The Department of East Asian Languages and Cultural Studies is dedicated to the study of the civilizations of China, Japan and Korea in all their richness and diversity. Study focuses not only on East Asia’s increasingly vital role on the world scene, but also on various elements of the region’s long and fascinating history.
The Department offers Bachelor of Arts degrees in three areas: Asian Studies, Chinese, and Japanese. We also offer a special 5-year B.A./M.A. program in each of these areas. All majors include coursework in East Asian cultural studies (involving one or more East Asian country) and studying Chinese or Japanese. In addition, we have an innovative and exciting graduate program in East Asian Languages and Cultural Studies with 5 academic emphases, which combine rigorous language training, innovative research supervision by internationally renowned faculty, and keep awareness of cultural analysis and other methodological tools.
The ability to master the Chinese or Japanese language at a professional level, together with deep cultural knowledge of East Asia allows our graduates to become true global citizens in an increasingly interconnected world. We offer exciting and new perspectives for a deeper understanding of East Asia, both as it is today and throughout its long history, but also precious competences that may open the path for professional careers in the US and abroad.
Alumni of our majors have gone on to pursue successful careers in fields as diverse as software and game design, academia, law, banking, broadcasting, diplomacy, international business, public service, teaching and the arts, in the US and abroad. Indeed, China, Japan, and Korea offer attractive job markets for US graduates with linguistic and cultural competence.
HISTORY OF THE DEPARTMENT
East Asian Languages and Cultural Studies have a long history at UCSB. The Chinese program started in 1964 with the appointment of Chauncey S. Goodrich, who was joined by Kenneth H. Pai in 1965. The Japanese program started with Robert L. Backus in 1966. The Department of East Asian Languages and Cultural Studies was established as an independent department in 1994 with the feature, almost unique at the time, to go beyond standard emphasis on languages and literatures and to introduce instead cultural analysis as its core identity and intellectual mission and as a way to approach various aspects of East Asian cultures. As a result, cross-fertilization and interdisciplinary thinking and research became possible within our department–for the benefit of both faculty and students–in a more immediate and integral way than was possible in more traditional academic settings. Our emeriti professors include Allan G. Grapard (Japanese religions, Shinto-Buddhist interactions), Haruko Iwasaki (popular culture in early modern Japan), Bill Powell (Chinese religions), and Ronald Egan (Song literature and aesthetics). The department has grown ever since its establishment. In 2007/08, we added a Ph.D. program to our vibrant B.A. and M.A. programs.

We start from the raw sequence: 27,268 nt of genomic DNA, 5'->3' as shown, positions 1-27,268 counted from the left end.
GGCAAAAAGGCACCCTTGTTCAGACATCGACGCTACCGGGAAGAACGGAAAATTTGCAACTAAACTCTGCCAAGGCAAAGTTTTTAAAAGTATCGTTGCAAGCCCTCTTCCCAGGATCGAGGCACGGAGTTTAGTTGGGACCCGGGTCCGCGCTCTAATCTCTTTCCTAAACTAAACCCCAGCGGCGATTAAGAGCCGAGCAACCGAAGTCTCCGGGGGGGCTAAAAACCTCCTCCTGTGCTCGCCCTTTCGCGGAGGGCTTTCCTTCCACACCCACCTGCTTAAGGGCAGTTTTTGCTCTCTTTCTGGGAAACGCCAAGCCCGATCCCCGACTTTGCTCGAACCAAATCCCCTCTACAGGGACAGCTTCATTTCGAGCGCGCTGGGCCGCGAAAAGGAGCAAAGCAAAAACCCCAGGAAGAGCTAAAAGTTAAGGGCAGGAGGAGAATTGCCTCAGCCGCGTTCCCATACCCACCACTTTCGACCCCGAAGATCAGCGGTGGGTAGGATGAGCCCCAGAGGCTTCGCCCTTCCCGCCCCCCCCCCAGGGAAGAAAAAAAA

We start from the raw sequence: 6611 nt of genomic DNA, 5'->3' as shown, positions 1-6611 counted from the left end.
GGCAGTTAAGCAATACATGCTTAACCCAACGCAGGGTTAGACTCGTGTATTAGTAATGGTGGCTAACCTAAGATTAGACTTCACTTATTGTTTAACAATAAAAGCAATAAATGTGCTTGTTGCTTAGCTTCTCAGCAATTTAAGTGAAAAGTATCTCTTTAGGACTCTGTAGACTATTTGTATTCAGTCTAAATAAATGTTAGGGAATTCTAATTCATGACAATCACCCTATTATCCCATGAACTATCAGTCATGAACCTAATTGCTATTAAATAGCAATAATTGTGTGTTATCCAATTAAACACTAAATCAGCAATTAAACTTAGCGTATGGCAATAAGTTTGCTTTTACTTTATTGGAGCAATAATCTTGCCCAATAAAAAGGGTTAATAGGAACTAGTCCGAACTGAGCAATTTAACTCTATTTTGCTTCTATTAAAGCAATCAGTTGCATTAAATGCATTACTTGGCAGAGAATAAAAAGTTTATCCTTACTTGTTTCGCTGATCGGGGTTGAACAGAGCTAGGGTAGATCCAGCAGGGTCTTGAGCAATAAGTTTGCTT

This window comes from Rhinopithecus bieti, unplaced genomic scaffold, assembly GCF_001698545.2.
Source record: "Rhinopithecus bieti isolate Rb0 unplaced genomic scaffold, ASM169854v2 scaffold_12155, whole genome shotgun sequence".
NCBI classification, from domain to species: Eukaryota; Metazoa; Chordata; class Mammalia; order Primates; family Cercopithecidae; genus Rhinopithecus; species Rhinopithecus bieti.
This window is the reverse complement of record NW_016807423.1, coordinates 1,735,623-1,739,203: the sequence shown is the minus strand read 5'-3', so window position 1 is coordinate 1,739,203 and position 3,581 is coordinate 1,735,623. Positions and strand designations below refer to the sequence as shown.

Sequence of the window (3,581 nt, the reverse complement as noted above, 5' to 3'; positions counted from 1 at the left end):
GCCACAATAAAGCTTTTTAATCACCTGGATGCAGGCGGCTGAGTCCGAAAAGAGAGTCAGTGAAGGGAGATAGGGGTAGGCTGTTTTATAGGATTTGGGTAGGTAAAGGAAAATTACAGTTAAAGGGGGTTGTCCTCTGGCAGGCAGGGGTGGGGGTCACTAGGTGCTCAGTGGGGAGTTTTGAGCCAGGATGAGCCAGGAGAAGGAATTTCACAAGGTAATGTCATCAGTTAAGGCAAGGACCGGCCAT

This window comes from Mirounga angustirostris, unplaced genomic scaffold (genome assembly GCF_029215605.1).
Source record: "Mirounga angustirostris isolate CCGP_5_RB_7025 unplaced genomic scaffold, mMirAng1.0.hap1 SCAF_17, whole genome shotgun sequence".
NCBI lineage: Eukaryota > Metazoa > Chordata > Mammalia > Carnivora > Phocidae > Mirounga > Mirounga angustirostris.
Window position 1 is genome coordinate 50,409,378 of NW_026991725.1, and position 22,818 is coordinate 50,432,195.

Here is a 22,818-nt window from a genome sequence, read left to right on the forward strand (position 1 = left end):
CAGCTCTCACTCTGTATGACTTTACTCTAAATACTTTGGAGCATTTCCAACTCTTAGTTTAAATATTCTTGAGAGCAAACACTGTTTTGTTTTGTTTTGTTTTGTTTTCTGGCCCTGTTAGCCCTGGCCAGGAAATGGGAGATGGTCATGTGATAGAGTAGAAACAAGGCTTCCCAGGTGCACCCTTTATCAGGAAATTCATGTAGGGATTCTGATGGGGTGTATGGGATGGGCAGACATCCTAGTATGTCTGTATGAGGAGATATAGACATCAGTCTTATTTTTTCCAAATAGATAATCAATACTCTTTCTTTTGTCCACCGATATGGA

WORDS FROM THE CHAIR
The East Asian region is more and more relevant in international society and culture, and developments there also affect our lives in the US in significant ways. Economic developments, political events, international conflicts and cooperation, and cultural activities receive wide coverage in the international media.
The Department of East Asian Languages and Cultural Studies serves as an important hub for research, education, and cultural awareness on East Asian matters at the University of California, Santa Barbara and in the larger Santa Barbara community. Our mission is to make the news more intelligible by providing linguistic, cultural, and historical contexts to current developments, but also to challenge mainstream media coverage by offering our students deeper knowledge and alternative visions of East Asian cultures in the present and in the past. This year, we welcome a new faculty member, professor Corey Byrnes, who joined us this fall to teach courses related to classical Chinese literature and Chinese cultural history. Another new faculty at UCSB, closely related to our field, is Naoki Yamamoto (Department of Film and Media Studies), an expert on Japanese film.